You asked… how does type 1 diabetes affect pregnancy?

By Alexander Williams
13th June 2019
In Depth, Opinion
 
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Our “You asked” feature returns again this Diabetes Week as we answer a question often asked in many forms among the diabetes community – “how does type 1 diabetes affect pregnancy?”

For everyone, pregnancy and child birth bring with them the opportunity for joy and, of course, many challenges. For mothers-to-be with type 1 diabetes there are additional demands including blood glucose testing and insulin dosing to think about.

However, with preparation and management, people with type 1 diabetes – both mothers and fathers – can  help to make a healthier pregnancy more likely.

Planning ahead

A healthy pregnancy starts before you actually become pregnant. If you can prepare yourself, and optimise your blood glucose control and health before you become pregnant, it could lower the risk of complications. Eating a healthy diet that is lower in sugar and ultraprocessed foods, and higher in ‘real’ unprocessed foods will typically help to maintain more stable blood glucose levels, and support a healthy body for mother and baby.

Additionally, being physically active, stopping smoking and excluding alcohol are recommended for everyone prior to and during pregnancy [1].  In addition, folic acid should be taken from before pregnancy and up until 12 weeks. For people with diabetes, a higher dose of 5 mg a day is recommended to prevent neural tube defects such as spina bifida. This should be started at least 3 months before becoming pregnant [2].

Managing blood glucose levels

There are many factors that play into the path a pregnancy might take. For many of these factors we have no control, as the human body is often complex and unpredictable. Also, any form of diabetes can increase the risk of complications in pregnancy [3].

Giving birth to a large baby is a possibility for mothers with type 1 diabetes, and this is linked to increased HbA1c and excessive weight gain during pregnancy [4] [5]. This may not sound like an obvious cause for concern, however, larger babies can complicate birth, often requiring a Cesarean or ‘C-section’. Large babies are also at an increased risk of metabolic issues in later life [5].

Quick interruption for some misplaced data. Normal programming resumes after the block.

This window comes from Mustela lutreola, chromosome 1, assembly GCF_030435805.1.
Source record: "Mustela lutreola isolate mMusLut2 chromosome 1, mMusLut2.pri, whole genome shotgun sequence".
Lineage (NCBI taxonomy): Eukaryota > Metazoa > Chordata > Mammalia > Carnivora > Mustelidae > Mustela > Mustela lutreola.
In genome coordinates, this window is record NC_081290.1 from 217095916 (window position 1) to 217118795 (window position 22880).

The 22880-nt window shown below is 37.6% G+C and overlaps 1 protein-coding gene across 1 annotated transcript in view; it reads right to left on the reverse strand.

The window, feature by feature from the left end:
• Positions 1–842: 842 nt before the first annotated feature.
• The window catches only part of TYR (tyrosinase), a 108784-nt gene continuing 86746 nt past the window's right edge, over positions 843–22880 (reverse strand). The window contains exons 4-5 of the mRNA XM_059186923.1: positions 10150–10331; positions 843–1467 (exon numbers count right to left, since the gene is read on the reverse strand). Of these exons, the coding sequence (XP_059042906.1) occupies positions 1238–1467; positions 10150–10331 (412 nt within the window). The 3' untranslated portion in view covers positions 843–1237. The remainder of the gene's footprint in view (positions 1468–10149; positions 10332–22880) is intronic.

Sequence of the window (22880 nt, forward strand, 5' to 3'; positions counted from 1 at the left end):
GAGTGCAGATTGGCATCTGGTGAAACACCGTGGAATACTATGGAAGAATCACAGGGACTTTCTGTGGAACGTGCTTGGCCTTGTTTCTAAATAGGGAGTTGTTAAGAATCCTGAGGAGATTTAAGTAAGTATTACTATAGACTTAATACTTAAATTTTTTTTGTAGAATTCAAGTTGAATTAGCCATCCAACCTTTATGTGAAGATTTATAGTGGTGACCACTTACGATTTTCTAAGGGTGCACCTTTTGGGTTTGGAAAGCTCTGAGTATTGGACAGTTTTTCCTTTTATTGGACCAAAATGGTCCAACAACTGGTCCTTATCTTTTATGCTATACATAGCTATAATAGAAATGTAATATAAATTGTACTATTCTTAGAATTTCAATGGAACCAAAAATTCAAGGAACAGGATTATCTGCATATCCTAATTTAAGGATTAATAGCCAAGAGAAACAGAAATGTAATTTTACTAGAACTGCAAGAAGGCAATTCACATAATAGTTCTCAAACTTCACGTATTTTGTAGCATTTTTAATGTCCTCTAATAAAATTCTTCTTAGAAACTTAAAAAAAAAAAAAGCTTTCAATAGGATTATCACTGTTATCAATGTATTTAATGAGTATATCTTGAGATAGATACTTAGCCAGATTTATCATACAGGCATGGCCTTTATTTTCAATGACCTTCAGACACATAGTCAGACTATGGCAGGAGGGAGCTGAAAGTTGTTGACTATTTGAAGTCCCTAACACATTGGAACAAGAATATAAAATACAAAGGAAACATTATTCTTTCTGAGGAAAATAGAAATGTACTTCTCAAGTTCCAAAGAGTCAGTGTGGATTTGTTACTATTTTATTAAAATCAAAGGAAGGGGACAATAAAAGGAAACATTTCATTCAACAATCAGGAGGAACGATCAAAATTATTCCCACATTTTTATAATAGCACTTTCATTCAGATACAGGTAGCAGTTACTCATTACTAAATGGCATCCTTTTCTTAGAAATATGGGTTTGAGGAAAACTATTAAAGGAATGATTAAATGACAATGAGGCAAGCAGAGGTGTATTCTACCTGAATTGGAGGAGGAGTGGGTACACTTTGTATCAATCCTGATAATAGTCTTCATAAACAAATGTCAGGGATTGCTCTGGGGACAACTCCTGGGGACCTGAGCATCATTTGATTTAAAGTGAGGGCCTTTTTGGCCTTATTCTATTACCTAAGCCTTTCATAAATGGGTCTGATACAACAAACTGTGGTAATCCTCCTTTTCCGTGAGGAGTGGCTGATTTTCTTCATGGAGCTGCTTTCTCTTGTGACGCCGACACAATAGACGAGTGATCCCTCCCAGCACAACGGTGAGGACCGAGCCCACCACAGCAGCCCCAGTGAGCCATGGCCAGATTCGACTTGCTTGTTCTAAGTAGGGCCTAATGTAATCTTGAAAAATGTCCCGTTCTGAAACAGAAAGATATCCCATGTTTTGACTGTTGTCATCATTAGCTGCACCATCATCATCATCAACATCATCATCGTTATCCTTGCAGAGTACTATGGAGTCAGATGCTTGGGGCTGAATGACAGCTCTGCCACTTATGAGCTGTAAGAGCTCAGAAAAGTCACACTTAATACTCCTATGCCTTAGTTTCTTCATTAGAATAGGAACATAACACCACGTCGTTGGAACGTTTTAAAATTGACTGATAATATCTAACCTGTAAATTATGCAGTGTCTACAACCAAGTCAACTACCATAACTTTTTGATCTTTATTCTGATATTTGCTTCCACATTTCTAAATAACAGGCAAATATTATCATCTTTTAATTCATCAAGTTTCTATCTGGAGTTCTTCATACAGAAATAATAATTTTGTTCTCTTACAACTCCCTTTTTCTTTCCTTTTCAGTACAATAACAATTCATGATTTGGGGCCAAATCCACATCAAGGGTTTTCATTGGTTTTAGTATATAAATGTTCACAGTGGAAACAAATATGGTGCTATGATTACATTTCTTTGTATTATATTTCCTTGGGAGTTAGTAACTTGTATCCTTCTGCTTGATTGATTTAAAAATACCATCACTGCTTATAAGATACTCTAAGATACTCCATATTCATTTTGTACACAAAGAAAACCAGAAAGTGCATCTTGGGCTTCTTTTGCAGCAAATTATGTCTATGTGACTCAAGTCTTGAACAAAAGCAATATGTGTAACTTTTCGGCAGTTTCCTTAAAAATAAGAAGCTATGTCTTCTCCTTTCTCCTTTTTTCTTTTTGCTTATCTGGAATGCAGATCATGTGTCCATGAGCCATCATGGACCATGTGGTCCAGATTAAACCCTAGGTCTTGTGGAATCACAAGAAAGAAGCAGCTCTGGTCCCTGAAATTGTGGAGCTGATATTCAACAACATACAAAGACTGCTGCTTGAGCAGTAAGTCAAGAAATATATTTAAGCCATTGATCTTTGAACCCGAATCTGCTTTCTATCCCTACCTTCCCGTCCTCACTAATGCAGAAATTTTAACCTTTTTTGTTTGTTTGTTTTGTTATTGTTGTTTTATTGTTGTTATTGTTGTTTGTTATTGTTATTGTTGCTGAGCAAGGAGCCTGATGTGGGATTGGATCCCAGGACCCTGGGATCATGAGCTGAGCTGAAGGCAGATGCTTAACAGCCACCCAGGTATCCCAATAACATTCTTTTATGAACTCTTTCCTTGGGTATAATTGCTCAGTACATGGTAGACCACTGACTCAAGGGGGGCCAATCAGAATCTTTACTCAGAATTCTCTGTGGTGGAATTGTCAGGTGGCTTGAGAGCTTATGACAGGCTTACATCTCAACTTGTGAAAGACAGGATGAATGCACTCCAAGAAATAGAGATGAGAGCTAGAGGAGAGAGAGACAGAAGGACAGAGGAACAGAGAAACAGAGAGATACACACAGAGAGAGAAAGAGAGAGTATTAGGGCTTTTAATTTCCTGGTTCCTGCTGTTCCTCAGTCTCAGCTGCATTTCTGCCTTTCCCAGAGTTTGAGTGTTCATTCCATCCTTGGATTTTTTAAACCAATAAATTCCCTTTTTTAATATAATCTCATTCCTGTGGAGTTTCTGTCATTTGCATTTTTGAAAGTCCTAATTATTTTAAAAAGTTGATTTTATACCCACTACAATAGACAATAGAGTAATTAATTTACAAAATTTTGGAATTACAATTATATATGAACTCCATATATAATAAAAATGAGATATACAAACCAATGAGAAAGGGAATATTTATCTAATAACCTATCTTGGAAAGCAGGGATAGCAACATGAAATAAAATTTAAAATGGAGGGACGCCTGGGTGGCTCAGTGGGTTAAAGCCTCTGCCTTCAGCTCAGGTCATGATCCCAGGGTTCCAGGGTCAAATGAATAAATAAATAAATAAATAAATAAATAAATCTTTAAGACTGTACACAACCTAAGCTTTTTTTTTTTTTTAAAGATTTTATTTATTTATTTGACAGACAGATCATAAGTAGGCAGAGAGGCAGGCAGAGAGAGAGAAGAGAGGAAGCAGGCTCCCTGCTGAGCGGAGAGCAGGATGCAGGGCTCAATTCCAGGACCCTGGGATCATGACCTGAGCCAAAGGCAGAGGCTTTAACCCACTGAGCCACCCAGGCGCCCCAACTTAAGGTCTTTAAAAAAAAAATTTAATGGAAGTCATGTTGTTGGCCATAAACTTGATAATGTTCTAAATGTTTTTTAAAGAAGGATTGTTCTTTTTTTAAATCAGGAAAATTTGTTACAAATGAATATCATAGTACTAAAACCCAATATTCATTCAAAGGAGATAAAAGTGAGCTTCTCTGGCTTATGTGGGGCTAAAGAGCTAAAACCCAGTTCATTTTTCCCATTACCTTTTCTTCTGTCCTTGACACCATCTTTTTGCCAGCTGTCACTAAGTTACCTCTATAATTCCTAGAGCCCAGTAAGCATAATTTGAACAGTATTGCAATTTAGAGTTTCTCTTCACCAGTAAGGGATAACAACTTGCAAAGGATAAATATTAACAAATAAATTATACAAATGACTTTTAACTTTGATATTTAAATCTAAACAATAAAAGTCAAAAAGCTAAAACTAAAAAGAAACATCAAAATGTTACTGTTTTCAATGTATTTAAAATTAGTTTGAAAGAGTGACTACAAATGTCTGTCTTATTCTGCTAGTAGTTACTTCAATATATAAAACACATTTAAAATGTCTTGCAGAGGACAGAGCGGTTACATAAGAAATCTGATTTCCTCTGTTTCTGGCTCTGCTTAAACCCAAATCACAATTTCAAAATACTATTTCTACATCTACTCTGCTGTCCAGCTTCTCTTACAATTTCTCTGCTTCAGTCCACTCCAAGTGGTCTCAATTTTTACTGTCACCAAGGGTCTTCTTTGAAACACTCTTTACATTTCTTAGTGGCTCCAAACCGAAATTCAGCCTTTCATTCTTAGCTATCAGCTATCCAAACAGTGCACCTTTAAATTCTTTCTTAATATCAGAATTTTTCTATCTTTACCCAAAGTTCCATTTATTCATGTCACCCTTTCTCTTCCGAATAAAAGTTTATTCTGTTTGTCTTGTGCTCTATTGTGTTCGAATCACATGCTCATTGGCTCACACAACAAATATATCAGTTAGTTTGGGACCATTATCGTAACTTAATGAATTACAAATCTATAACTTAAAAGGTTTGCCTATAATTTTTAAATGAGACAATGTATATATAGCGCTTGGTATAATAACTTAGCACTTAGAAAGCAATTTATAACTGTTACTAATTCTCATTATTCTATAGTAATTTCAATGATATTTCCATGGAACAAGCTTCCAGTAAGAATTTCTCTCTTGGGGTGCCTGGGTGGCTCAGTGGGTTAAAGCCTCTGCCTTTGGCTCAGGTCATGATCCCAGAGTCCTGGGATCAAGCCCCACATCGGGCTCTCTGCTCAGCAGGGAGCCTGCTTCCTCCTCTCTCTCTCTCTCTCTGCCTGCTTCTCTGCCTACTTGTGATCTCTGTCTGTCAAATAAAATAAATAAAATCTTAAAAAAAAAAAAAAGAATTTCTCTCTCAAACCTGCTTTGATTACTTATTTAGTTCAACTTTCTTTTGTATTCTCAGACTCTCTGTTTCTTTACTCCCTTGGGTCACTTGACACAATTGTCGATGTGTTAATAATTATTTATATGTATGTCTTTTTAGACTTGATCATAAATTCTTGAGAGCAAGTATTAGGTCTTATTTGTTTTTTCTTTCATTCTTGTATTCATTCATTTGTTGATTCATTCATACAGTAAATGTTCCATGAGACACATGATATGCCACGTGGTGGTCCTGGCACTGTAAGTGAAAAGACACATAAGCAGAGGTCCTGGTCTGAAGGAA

Aiming for good health and blood glucose control prior to and during pregnancy is something that we can have a degree of control over. Optimal management of type 1 diabetes can help to support a healthier pregnancy and baby [6].

Testing blood glucose regularly is fundamentally important in helping to manage type 1 diabetes for anyone. During pregnancy, with all the changes that are happening to the body, regular testing may need even more attention. Some people find a continuous glucose monitor (CGM) a useful addition. People may find keeping track of how blood glucose levels change throughout the day, and how various foods affect the blood glucose levels, can help inform dietary and lifestyle choices [7].

During your pregnancy, you will be in close contact with your healthcare team. If you are unsure about what your blood glucose targets are, or are struggling to meet them, exploring this with your healthcare team is very important.

What’s the take-home message?

Having type 1 diabetes brings with it some important additional considerations for pregnant women. As with many things in life, planning and preparation is important. Where possible, speak to your healthcare team if you are planning to become pregnant. Taking steps prior to becoming pregnant in order to optimise the management of your type 1 diabetes and health is important. Staying in touch with your healthcare team throughout your pregnancy will help you to ride the highs and lows of pregnancy, maintain optimal diabetes control, monitor your growing baby and prepare for birth… and beyond.

Hi, I've noticed there have been a few posts about healthy pregnancies with type 1 diabetic mums and I wanted to share…

Posted by Diabetes.co.uk on Tuesday, 28 May 2019

 

References

[1] NICE. (2010). Public health guideline [PH26]: Smoking: stopping in pregnancy and after childbirth. Available: https://www.nice.org.uk/guidance/ph26. Last accessed 12/06//2019.

[2] NICE. (2016). Quality standard [QS109]: Diabetes in pregnancy: Quality statement 1: High‑dose folic acid. Available: https://www.nice.org.uk/guidance/qs109/chapter/Quality-statement-1-Highdose-folic-acid. Last accessed 12/06/2019.

[3] NICE. (2015). NICE guideline [NG3]: Diabetes in pregnancy: management from preconception to the postnatal period. Available: https://www.nice.org.uk/guidance/ng3. Last accessed 12/06/2019.

[4] Ladfors, L., Shaat, N., Wiberg, N., Katasarou, A., Berntorp, K. and Kristensen, K., 2017. Fetal overgrowth in women with type 1 and type 2 diabetes mellitus. PloS one, 12(11), p.e0187917.

[5] Cyganek, K., Skupien, J., Katra, B., Hebda-Szydlo, A., Janas, I., Trznadel-Morawska, I., Witek, P., Kozek, E. and Malecki, M.T., 2017. Risk of macrosomia remains glucose-dependent in a cohort of women with pregestational type 1 diabetes and good glycemic control. Endocrine, 55(2), pp.447-455.

[6] Magon, N. and Chauhan, M., 2012. Pregnancy in type 1 diabetes mellitus: how special are special issues?. North American journal of medical sciences, 4(6), p.250.

[7] Feig, D.S., Donovan, L.E., Corcoy, R., Murphy, K.E., Amiel, S.A., Hunt, K.F., Asztalos, E., Barrett, J.F., Sanchez, J.J., de Leiva, A., Hod, M., Jovanovic L., Keely E., McManus R., Hutton E.K., Meek C.L., Stewart Z.A., Wysocki T., O’Brien R., Ruedy K., Kollman C., Tomlinson G. and Murphy H.R. on behalf of the CONCEPTT Collaborative Group., 2017. Continuous glucose monitoring in pregnant women with type 1 diabetes (CONCEPTT): a multicentre international randomised controlled trial. The Lancet, 390(10110), pp.2347-2359.

What do you think?